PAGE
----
These meatballs ARE FANTASTIC!!!
(May as well jump right into things...)
Last month I "went paleo" for several weeks. Oh boy. It confirmed many things to me, not the least of which being that my belly does not like gluten but my mouth sure does. I'm having a hard time breaking up with bread. And crackers. And cheese.
During my "hunt" for paleo foods, I came across the award-winning website of Michelle Tam (Nom Nom Paleo). Her recipe for Asian meatballs inspired mine. If you're in need of some great paleo food ideas, please visit her site -- it's wonderful.
These meatballs have a high carrot-to-meat ratio; the carrots stay very crunchy during the short baking time, so if texture bothers you, either skip them or reduce the amount. In my opinion, the carrots are the star of this recipe, along with the zing of the fresh ginger and the garlic. I love the crunch.
To stay away from soy but to retain that lovely soy-sauce flavor, I used coconut aminos. BUT if you don't mind using soy sauce, it's a great substitute. I'd say if you do use soy sauce try a lower-sodium version, being mindful that when you use 1/4 cup at a time, these little meatballs can get very salty very quickly.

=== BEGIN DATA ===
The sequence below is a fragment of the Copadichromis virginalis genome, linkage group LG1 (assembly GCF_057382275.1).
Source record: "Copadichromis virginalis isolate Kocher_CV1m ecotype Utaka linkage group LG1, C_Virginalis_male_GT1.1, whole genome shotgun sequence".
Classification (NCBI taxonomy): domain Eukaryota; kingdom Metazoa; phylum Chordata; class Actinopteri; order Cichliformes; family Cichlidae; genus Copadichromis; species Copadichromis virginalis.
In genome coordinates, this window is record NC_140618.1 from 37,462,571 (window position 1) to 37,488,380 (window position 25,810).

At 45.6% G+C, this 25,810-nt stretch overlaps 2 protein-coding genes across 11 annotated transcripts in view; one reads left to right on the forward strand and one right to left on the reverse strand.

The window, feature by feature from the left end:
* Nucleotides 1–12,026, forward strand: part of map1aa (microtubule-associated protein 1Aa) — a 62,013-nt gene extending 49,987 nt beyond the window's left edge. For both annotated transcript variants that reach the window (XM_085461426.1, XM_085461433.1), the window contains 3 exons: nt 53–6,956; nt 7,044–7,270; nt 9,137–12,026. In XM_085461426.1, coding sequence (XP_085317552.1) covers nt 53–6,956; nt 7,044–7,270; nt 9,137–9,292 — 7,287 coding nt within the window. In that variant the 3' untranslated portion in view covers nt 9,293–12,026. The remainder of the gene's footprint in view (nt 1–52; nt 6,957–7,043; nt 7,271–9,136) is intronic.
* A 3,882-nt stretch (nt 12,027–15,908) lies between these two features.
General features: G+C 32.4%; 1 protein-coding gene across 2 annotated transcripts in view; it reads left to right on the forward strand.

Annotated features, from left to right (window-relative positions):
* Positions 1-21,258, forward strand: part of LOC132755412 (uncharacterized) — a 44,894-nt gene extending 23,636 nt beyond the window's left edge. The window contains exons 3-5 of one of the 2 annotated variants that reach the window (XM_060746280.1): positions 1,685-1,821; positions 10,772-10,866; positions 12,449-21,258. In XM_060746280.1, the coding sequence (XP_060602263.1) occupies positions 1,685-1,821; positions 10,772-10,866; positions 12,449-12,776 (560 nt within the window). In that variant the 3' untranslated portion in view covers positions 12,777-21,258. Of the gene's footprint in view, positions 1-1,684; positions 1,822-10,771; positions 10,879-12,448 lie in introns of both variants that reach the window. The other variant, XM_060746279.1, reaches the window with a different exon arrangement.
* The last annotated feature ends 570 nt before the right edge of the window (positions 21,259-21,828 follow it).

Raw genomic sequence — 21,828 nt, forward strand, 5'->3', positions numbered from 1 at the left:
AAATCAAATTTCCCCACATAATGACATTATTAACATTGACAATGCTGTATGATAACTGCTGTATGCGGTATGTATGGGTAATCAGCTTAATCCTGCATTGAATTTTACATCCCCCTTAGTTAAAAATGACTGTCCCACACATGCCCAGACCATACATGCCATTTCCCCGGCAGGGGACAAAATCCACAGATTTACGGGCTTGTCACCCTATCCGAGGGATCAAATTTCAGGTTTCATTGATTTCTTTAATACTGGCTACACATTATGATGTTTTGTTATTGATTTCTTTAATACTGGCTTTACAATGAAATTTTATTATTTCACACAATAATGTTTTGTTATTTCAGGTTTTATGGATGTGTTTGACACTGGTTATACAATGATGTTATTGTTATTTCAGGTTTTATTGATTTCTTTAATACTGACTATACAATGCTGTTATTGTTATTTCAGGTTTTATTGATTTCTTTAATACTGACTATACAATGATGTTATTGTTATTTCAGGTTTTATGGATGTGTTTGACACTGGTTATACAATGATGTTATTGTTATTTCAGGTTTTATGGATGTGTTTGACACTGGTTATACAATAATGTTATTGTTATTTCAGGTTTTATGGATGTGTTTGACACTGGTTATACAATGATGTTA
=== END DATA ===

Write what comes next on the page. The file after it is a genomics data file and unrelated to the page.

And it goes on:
These meatballs are the perfect "emergency protein" to keep on hand. I often mix them into salads. Or when I'm feeling hungry at 4 pm and the Chocolate Monster is calling my name, I eat one or two cold straight out of the fridge. Shuts that noisy thing up every time.
Asian Turkey Meatballs (Paleo)
Makes 52 teaspoon-sized meatballs
1 pound ground turkey (substitute beef or bison)
3 medium carrots, peeled and finely chopped
3 cloves garlic, finely minced
3 green onions, chopped
1 heaping teaspoon chopped fresh parsley
6-8 fresh mushrooms, finely minced (I used button mushrooms)
1/4 cup (lower-sodium) soy sauce (I used coconut aminos)
1-inch piece fresh ginger, peeled and minced
1 tablespoon melted coconut oil (or olive oil)
Line two large rimmed baking sheets with parchment paper. Set aside.
Preheat oven to 375 degrees F.
Add all ingredients to a mixing bowl. Mix with your hands (or with a wooden spoon, although your hands will mix much more thouroughly). The key here is not to over-work/over-mix the meat. Just get all the ingredients incorporated and call it good.
Use a teaspoon to scoop the meat mixture into the palm of your hand and roll it into a ball. Place meatball on baking sheet and repeat. (Leave about 1 inch or so between the meatballs).
Bake meatballs for 15-20 minutes, or until the meat is no longer pink in the center (you'll have to cut into one to check).